New York Sun editors are none too impressed with the Federal Reserve's resistance to closer oversight from Congress.
Many Fed officials cite the central bank's political independence as an important factor in their ability to fight the 2008 financial crisis.
But "the New York Fed was just found by a federal court to have broken the law in the course managing this crisis," a Sun editorial notes
. The court found that the New York Fed's establish of an 80 percent equity ownership and voting control in AIG “constituted an illegal exaction under the Fifth Amendment.”
The New York Fed should be concerned about its own governance rather than worrying about congressional efforts to rein in the central bank, Sun editors say.
"The Congress of the United States is a lens of angels compared to the Fed, whose chairman [Janet Yellen] has been on the Hill declaring she would oppose any rule—even, for goodness sakes, a voluntary one that the Fed itself would establish—for monetary policy."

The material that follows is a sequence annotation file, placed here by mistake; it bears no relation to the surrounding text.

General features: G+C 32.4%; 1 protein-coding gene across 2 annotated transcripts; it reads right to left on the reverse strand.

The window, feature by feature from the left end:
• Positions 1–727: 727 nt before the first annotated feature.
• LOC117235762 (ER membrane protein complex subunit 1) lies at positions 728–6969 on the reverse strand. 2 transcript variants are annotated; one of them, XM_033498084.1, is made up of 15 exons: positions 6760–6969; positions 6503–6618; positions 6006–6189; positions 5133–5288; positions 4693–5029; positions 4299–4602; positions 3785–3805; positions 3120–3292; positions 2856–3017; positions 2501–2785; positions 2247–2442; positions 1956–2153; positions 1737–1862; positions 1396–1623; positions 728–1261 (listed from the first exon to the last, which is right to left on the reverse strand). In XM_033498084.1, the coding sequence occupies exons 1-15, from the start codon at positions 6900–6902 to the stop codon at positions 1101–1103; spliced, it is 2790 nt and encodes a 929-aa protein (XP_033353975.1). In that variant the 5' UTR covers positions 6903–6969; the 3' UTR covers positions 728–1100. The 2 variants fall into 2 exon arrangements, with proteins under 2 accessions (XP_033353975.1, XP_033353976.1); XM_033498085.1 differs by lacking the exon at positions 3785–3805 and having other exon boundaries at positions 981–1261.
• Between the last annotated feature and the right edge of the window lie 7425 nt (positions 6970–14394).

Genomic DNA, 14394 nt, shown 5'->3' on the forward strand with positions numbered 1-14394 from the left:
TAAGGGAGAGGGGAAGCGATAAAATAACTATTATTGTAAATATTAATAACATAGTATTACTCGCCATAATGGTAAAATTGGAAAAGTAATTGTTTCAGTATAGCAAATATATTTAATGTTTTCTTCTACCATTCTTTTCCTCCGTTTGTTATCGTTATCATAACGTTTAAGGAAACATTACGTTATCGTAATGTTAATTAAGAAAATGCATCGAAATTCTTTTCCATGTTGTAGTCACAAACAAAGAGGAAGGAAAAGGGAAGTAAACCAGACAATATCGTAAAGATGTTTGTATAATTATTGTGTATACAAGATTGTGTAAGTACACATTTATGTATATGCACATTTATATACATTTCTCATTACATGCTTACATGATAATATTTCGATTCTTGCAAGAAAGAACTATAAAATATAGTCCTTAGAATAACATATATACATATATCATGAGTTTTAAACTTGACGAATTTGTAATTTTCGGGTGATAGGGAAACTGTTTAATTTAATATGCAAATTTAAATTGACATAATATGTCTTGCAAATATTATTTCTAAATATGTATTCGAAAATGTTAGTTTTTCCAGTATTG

Meanwhile, the Fed's economic forecasts have proven overly optimistic in four of the last five years. The mistaken predictions result from the abnormal economic conditions of the past few years, the inherent difficulty of estimating economic growth and a bit of cultural bias at the Fed, experts tell Institutional Investor.
As for the peculiar economic factors, "things happened that the Fed didn't anticipate," Donald Kohn, a former Fed governor and now a senior fellow at the Brookings Institution, told II
A larger problem might be that "everybody's economic forecasts are bad," Alex Pollock, former president of the Federal Home Loan Bank of Chicago, and now a resident fellow at the American Enterprise Institute, told II. "The Fed is no different than everyone else."
And on the cultural front, the Fed's job is to boost the economy, so a bit of optimism is built in to the institution, experts say.
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